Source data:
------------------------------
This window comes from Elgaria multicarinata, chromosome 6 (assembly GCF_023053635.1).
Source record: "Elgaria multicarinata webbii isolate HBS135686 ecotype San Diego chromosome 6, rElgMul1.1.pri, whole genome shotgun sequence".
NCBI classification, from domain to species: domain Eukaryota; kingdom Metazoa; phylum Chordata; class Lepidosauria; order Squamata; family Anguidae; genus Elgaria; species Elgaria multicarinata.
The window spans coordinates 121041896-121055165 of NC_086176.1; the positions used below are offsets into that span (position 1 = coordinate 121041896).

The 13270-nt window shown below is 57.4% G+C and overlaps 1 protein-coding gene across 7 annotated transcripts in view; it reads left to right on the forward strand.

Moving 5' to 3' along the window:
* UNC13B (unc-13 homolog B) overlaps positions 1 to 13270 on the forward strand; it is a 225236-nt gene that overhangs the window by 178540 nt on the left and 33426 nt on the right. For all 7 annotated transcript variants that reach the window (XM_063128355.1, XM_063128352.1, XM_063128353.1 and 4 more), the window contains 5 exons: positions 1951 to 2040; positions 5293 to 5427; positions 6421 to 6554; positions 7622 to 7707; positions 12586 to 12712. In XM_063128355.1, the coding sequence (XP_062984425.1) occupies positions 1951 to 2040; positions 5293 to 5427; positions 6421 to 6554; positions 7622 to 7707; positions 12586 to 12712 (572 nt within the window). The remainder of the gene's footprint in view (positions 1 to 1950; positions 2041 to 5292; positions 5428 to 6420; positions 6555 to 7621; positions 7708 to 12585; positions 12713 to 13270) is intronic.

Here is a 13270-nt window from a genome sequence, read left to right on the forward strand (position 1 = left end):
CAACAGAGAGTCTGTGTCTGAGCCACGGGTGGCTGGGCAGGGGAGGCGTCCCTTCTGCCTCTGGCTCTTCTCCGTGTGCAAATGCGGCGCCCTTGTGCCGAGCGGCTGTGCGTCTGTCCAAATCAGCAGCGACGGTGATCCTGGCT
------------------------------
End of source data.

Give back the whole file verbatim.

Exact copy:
This window comes from Elgaria multicarinata, chromosome 6 (assembly GCF_023053635.1).
Source record: "Elgaria multicarinata webbii isolate HBS135686 ecotype San Diego chromosome 6, rElgMul1.1.pri, whole genome shotgun sequence".
NCBI classification, from domain to species: domain Eukaryota; kingdom Metazoa; phylum Chordata; class Lepidosauria; order Squamata; family Anguidae; genus Elgaria; species Elgaria multicarinata.
The window spans coordinates 121041896-121055165 of NC_086176.1; the positions used below are offsets into that span (position 1 = coordinate 121041896).

The 13270-nt window shown below is 57.4% G+C and overlaps 1 protein-coding gene across 7 annotated transcripts in view; it reads left to right on the forward strand.

Moving 5' to 3' along the window:
* UNC13B (unc-13 homolog B) overlaps positions 1 to 13270 on the forward strand; it is a 225236-nt gene that overhangs the window by 178540 nt on the left and 33426 nt on the right. For all 7 annotated transcript variants that reach the window (XM_063128355.1, XM_063128352.1, XM_063128353.1 and 4 more), the window contains 5 exons: positions 1951 to 2040; positions 5293 to 5427; positions 6421 to 6554; positions 7622 to 7707; positions 12586 to 12712. In XM_063128355.1, the coding sequence (XP_062984425.1) occupies positions 1951 to 2040; positions 5293 to 5427; positions 6421 to 6554; positions 7622 to 7707; positions 12586 to 12712 (572 nt within the window). The remainder of the gene's footprint in view (positions 1 to 1950; positions 2041 to 5292; positions 5428 to 6420; positions 6555 to 7621; positions 7708 to 12585; positions 12713 to 13270) is intronic.

Here is a 13270-nt window from a genome sequence, read left to right on the forward strand (position 1 = left end):
CAACAGAGAGTCTGTGTCTGAGCCACGGGTGGCTGGGCAGGGGAGGCGTCCCTTCTGCCTCTGGCTCTTCTCCGTGTGCAAATGCGGCGCCCTTGTGCCGAGCGGCTGTGCGTCTGTCCAAATCAGCAGCGACGGTGATCCTGGCT